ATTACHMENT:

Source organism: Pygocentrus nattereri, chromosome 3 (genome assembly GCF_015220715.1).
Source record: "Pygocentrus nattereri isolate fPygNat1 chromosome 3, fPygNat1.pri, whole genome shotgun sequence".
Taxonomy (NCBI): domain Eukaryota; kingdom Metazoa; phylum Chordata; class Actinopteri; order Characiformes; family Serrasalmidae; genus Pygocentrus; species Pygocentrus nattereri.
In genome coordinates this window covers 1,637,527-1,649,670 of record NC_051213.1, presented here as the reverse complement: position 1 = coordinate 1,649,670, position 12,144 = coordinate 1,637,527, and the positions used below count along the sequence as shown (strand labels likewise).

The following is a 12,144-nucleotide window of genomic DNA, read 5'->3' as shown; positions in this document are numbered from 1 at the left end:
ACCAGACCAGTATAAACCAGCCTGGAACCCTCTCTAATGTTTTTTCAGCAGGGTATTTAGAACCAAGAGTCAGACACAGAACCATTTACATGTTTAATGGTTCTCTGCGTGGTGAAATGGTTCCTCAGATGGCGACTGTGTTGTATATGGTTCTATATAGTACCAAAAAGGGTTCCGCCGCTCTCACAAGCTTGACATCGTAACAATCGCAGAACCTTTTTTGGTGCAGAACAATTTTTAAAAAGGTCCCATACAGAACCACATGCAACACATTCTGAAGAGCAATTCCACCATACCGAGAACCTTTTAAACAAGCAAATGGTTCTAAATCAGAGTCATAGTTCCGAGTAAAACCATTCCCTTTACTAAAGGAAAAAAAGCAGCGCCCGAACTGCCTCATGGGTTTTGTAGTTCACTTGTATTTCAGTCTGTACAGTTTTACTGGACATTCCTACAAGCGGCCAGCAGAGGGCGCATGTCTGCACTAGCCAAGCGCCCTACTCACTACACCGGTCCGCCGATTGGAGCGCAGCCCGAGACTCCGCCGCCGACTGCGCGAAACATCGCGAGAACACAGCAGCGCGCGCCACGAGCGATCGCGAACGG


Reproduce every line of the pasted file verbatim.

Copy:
Source organism: Pygocentrus nattereri, chromosome 3 (genome assembly GCF_015220715.1).
Source record: "Pygocentrus nattereri isolate fPygNat1 chromosome 3, fPygNat1.pri, whole genome shotgun sequence".
Taxonomy (NCBI): domain Eukaryota; kingdom Metazoa; phylum Chordata; class Actinopteri; order Characiformes; family Serrasalmidae; genus Pygocentrus; species Pygocentrus nattereri.
In genome coordinates this window covers 1,637,527-1,649,670 of record NC_051213.1, presented here as the reverse complement: position 1 = coordinate 1,649,670, position 12,144 = coordinate 1,637,527, and the positions used below count along the sequence as shown (strand labels likewise).

The following is a 12,144-nucleotide window of genomic DNA, read 5'->3' as shown; positions in this document are numbered from 1 at the left end:
ACCAGACCAGTATAAACCAGCCTGGAACCCTCTCTAATGTTTTTTCAGCAGGGTATTTAGAACCAAGAGTCAGACACAGAACCATTTACATGTTTAATGGTTCTCTGCGTGGTGAAATGGTTCCTCAGATGGCGACTGTGTTGTATATGGTTCTATATAGTACCAAAAAGGGTTCCGCCGCTCTCACAAGCTTGACATCGTAACAATCGCAGAACCTTTTTTGGTGCAGAACAATTTTTAAAAAGGTCCCATACAGAACCACATGCAACACATTCTGAAGAGCAATTCCACCATACCGAGAACCTTTTAAACAAGCAAATGGTTCTAAATCAGAGTCATAGTTCCGAGTAAAACCATTCCCTTTACTAAAGGAAAAAAAGCAGCGCCCGAACTGCCTCATGGGTTTTGTAGTTCACTTGTATTTCAGTCTGTACAGTTTTACTGGACATTCCTACAAGCGGCCAGCAGAGGGCGCATGTCTGCACTAGCCAAGCGCCCTACTCACTACACCGGTCCGCCGATTGGAGCGCAGCCCGAGACTCCGCCGCCGACTGCGCGAAACATCGCGAGAACACAGCAGCGCGCGCCACGAGCGATCGCGAACGG